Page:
Above a particular highway in Wisconsin each summer the skies swarm with small airplanes, like mosquitoes. On the side of the highway squats an RV campground called Osh Vegas. But what happens in Oshkosh does not stay in Oshkosh. It spreads, in waves of unintended consequences and inspiration, around the world — even reaching a little girl growing up in South Africa. That girl was me and I grew up hearing stories about the experimental airshow in Oshkosh from my father even though he never attended. The day he earned his private pilot’s license was one of the proudest in his life and he dreamed of flying into the airport that becomes the busiest in the world each year during EAA Airventure.
This year, I’m at Oshkosh for him. And to support marketing efforts for the GEICO Skytypers — who are making their Oskhkosh debut this year. I’m not a pilot, never owned a plane, even get motion-sick in the air — but I’m enchanted. You don’t need to know anything about aviation to fall in love with this airshow. I expected to be awed, even overwhelmed, by the scope and history here — statistics like 10,000 aircraft, 30,000 campers and more than 500,000 visitors over the course of seven days. For this week every August, the FAA tower in this town with a population that normally might not guarantee an airport at all becomes the busier than Heathrow, JFK or Narita.
Everything you’d find at a “normal” airshow is an order of magnitude bigger here — from the incredible airshow performers to the static display of warbirds dating back before WWI. As a shopping mall, this place makes husbands get in trouble with their wives for buying the newest gadgets and technology imaginable. You can even play in a simulator for the latest frontier of military aviation — the F35 Strike Fighter. But none of that is what makes Oshkosh so special. What does is the conversation I overheard between three teenagers as they waited for the GEICO Skytypers debut performance. Instead of sitting around posting selfies, they were excitedly discussing every plane making its way down the flightline. These two boys and one girl were as fluent in engine data, flight vocabulary and performance specs as any of our pilots. Ask Tom Daly or Jim Record and they’ll tell you how aviation mechanics jobs are already going begging as the industry expands, not to mention the predicted shortage of pilots by 2022. If the enthusiasm of the young people attending Airventure is any indication, there’s cause for hope.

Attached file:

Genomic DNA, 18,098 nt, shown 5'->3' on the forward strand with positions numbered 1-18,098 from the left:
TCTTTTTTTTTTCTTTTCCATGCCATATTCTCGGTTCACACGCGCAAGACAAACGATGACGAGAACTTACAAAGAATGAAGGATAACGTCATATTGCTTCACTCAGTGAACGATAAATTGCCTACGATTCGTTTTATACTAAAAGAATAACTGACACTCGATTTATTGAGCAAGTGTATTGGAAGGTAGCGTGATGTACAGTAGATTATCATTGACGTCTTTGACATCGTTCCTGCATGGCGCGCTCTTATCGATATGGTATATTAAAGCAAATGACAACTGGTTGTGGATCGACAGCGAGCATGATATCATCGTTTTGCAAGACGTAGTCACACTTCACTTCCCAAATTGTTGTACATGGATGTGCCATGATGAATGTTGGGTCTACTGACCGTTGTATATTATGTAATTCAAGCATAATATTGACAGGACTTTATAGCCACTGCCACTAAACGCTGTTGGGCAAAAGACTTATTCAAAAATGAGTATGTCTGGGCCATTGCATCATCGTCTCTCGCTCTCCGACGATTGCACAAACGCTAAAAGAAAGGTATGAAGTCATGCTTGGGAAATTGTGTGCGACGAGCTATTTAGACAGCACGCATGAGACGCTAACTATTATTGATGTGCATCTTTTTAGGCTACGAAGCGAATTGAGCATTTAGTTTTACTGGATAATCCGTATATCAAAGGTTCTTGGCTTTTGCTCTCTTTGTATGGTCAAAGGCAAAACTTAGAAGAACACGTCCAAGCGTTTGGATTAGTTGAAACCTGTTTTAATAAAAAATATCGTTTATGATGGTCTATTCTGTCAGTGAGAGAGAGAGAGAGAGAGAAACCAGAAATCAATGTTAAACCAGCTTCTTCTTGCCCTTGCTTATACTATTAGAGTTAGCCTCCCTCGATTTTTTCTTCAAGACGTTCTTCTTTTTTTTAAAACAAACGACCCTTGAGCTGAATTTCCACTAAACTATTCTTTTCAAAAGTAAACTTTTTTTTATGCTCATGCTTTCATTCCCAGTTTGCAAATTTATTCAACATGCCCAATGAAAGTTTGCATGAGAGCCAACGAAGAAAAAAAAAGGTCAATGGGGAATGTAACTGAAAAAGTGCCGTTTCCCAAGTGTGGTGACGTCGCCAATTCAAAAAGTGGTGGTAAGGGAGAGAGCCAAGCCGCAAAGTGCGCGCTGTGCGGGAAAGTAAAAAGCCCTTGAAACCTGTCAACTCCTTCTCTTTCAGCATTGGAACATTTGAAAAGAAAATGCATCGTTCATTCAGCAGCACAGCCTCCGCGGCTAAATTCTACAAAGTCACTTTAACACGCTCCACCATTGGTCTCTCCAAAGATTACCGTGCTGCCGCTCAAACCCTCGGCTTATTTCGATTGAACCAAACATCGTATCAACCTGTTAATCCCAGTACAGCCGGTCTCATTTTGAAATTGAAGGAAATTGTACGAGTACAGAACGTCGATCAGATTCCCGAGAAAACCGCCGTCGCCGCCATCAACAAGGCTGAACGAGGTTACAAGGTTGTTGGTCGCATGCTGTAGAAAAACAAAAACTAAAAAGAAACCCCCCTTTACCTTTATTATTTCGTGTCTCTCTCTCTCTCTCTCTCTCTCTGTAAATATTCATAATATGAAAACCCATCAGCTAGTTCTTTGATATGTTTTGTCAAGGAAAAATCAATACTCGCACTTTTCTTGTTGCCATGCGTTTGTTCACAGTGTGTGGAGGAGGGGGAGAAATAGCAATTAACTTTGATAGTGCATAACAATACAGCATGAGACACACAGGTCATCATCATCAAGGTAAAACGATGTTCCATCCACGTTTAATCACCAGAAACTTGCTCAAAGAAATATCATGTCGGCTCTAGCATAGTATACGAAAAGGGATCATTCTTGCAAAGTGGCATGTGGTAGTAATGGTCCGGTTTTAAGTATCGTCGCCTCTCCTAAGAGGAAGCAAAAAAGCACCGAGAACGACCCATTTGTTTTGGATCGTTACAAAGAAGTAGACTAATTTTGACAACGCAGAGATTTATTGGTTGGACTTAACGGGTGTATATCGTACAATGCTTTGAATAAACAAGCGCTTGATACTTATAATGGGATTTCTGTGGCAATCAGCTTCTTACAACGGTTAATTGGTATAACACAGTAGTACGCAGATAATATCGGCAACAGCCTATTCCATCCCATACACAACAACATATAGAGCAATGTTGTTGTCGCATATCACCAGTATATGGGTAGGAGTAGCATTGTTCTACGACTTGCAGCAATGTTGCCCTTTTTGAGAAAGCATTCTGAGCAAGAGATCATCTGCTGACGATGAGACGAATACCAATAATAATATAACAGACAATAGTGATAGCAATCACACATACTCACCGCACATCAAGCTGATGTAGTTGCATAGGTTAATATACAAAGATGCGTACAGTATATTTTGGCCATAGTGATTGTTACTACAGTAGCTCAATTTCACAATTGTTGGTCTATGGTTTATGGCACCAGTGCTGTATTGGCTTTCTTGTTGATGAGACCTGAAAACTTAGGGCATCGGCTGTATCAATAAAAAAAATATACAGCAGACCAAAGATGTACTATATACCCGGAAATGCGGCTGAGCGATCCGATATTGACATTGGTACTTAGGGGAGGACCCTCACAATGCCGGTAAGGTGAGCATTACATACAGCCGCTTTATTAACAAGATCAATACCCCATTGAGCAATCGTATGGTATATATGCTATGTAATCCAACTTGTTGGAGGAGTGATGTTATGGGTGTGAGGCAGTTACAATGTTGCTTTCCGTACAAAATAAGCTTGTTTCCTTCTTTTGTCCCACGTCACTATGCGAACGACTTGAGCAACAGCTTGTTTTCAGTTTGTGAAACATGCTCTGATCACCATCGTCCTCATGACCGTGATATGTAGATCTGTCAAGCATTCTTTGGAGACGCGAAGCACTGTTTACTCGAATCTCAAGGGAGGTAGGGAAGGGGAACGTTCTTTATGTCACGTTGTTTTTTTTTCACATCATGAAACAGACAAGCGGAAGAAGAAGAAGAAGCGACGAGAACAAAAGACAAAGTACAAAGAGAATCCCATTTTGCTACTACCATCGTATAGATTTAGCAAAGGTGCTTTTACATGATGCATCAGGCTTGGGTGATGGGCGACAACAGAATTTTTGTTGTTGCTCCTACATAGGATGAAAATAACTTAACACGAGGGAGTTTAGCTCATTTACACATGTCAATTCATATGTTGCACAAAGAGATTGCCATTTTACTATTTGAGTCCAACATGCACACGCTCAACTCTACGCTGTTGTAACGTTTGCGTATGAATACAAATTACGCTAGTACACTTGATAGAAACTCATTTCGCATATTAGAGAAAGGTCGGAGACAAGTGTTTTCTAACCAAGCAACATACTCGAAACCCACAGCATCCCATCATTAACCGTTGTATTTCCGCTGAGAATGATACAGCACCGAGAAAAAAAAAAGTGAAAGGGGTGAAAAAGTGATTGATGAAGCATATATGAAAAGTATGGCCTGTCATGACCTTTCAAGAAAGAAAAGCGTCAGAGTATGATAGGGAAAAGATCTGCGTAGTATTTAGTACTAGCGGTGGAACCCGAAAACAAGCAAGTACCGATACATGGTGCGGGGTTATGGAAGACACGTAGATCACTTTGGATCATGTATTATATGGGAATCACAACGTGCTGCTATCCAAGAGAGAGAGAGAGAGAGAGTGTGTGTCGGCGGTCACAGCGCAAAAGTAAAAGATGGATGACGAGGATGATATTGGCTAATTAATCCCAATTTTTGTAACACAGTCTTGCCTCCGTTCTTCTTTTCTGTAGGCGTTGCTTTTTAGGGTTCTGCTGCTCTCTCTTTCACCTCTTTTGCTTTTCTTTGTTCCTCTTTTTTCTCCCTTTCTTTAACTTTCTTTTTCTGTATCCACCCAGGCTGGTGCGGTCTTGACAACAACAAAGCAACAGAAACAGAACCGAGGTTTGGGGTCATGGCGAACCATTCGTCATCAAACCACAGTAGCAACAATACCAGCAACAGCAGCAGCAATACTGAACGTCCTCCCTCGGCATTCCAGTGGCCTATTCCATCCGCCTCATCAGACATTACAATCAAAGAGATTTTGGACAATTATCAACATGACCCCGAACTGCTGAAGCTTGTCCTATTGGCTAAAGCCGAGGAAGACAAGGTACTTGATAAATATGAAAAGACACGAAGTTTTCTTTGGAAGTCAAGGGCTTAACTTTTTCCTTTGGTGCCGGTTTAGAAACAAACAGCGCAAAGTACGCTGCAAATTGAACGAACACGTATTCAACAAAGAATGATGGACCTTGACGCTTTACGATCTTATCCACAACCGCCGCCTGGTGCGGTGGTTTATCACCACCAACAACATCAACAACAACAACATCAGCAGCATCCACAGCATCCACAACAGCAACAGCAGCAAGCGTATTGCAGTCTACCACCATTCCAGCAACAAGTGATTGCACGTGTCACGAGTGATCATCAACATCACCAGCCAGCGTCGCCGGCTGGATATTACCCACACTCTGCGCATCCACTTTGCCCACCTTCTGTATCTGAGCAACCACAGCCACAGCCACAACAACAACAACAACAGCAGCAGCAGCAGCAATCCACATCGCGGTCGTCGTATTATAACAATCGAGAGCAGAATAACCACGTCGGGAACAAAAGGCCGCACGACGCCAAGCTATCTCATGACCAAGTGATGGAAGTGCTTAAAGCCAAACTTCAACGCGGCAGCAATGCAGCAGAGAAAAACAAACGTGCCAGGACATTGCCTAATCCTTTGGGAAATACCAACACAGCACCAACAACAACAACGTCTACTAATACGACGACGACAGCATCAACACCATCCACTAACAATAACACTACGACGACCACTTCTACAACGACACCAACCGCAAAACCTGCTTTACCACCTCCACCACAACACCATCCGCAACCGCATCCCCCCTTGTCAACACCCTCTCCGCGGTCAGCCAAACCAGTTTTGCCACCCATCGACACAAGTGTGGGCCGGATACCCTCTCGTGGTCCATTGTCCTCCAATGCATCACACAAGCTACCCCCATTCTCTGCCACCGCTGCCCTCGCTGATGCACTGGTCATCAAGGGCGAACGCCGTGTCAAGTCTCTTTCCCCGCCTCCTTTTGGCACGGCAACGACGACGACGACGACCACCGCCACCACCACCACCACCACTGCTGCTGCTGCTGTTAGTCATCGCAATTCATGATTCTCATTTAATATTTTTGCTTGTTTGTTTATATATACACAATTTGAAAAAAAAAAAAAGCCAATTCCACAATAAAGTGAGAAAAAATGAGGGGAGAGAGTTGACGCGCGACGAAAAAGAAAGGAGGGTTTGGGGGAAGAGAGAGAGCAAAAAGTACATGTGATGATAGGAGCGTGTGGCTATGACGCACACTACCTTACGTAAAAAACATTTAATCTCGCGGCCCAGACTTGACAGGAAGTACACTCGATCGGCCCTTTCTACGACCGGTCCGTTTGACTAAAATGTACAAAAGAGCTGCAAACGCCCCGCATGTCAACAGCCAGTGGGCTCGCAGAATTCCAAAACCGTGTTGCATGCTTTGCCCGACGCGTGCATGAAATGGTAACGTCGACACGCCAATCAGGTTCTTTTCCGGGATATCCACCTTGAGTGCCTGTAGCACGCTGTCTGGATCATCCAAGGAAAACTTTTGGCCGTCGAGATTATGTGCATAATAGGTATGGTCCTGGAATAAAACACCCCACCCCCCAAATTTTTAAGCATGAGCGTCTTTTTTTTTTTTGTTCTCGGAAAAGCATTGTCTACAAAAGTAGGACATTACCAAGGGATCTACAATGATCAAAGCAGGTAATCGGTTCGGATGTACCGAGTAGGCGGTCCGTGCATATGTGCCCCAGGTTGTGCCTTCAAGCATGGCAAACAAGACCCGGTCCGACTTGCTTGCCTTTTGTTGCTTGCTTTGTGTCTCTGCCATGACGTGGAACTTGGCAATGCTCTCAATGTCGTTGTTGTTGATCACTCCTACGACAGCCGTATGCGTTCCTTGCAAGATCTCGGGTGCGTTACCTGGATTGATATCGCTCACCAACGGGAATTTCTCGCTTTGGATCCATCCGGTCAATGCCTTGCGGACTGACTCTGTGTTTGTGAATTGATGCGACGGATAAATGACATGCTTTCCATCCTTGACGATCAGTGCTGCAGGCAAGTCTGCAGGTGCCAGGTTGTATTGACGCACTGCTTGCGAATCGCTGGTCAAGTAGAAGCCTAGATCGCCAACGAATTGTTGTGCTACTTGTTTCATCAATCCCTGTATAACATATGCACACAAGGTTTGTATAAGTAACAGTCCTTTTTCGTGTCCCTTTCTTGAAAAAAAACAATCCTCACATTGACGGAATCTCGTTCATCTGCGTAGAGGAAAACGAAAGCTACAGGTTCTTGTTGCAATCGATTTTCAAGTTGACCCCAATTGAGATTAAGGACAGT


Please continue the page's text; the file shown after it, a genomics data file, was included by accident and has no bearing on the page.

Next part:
In some ways the conversations that happen at Oshkosh are the reason it grows each year, maybe even the reason so many international visitors flock to this tiny town in an otherwise obscure corner of America. Oshkosh is everything that’s right about this country. Those old fashioned barn raisings that used to define rural life? That spirit is still alive and well — just watch the teams of ordinary people from all backgrounds who get together to build their own airplanes from kits, then fly them to Oshkosh and pitch tents under their wings each night. Midwestern friendliness and frankness? Still here — the elderly man standing in front of me waiting for a pretzel brat thought nothing of asking a hearing impaired pilot with Cochlear implants how he liked his hearing aids, and the pilot spent the next ten minutes patiently explaining the difference. By the time their brats were ready they were exchanging emails, new friends.
It’s almost impossible not to make friends here. Or to rekindle old relationships. That’s what happened right outside the GEICO Skytyper hauler when Victoria Tod stopped by. She’d heard the rumble of the SNJ2’s and recognized the unmistakable sound of the WWII plane nicknamed “the pilot maker.” Her late father, Tod Hodgdon, was a GEICO Skytyper in Long Island back in the 80s — back when Larry Arken’s dad Mort was running the show. When Larry told her stories about her father she’d never heard before, she had to fight back tears. So did I. And that’s why I’m loving Oshkosh.